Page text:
“Wasn’t it all so gloriously simple back when people listened to top 40 radio and obediently paid $20 for discs at record store chains? Labels set the deal terms for artists; managers handled the “biz”; the touring circuits were maintained by well-mannered warlords that politely divvied up the venues; and everyone had their place in the pond,” Patrick Faucher writes for CNET News.
“So where did it all go wrong with the music business? Somehow, the pond became stagnant over time, mucked up with greed, laziness, contempt and excess. People got bored with music. Then, someone threw a rock into the middle of it called “The Internet” and nothing will ever be the same. Today, anyone can hum a tune, mix it with a rhythm track and some samples on their Mac at home, put it up on MySpace, and end up with a publishing deal from Moby who will then sell it to the next Superbowl sponsor,” Faucher writes.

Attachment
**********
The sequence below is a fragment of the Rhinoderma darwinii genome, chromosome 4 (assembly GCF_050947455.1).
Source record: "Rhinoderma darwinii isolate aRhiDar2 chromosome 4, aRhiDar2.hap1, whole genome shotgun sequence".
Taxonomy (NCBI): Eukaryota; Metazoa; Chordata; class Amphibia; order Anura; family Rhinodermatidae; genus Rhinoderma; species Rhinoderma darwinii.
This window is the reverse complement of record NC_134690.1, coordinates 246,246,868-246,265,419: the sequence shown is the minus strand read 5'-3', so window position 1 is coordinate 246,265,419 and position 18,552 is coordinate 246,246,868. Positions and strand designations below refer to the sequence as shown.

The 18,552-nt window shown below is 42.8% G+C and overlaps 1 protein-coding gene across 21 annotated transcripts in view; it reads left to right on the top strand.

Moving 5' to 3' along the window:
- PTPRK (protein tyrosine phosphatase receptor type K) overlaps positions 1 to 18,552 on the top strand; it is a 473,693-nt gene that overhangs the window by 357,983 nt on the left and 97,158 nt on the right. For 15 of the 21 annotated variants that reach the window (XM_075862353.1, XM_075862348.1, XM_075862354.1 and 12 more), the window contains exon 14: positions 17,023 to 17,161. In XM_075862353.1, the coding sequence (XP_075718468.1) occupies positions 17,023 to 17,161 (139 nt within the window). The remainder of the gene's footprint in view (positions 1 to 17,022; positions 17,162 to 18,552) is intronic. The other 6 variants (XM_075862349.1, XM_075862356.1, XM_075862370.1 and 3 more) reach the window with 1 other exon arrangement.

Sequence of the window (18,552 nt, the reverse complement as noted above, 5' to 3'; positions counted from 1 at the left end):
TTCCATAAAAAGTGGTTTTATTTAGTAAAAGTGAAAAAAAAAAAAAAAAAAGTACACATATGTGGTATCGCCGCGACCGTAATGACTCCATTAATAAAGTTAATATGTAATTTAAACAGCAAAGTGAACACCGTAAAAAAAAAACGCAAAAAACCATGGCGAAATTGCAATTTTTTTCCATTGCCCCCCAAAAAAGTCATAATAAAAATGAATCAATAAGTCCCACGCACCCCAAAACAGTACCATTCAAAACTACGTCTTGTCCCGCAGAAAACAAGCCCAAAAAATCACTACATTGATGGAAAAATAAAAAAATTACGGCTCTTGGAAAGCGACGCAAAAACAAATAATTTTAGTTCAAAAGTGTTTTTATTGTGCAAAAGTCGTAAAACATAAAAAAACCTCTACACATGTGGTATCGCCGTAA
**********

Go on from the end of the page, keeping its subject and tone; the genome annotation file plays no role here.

Faucher writes, “The labels–or their successors–need to get down to sea level, pick up an oar, and help row with the artist into this new ocean of opportunity.”
Interesting full article here.
[Thanks to MacDailyNews Reader “Bev M.” for the heads up.]
Piper Jaffray: ‘less than a 25% chance’ music labels will heed Apple CEO Jobs’ call to drop DRM – February 07, 2007
Apple inks deal with big four labels: iTunes Music Store prices stay at 99-cents per song – May 01, 2006
Record labels look to raise iTunes wholesale prices, music industry fears Apple’s market domination – March 04, 2005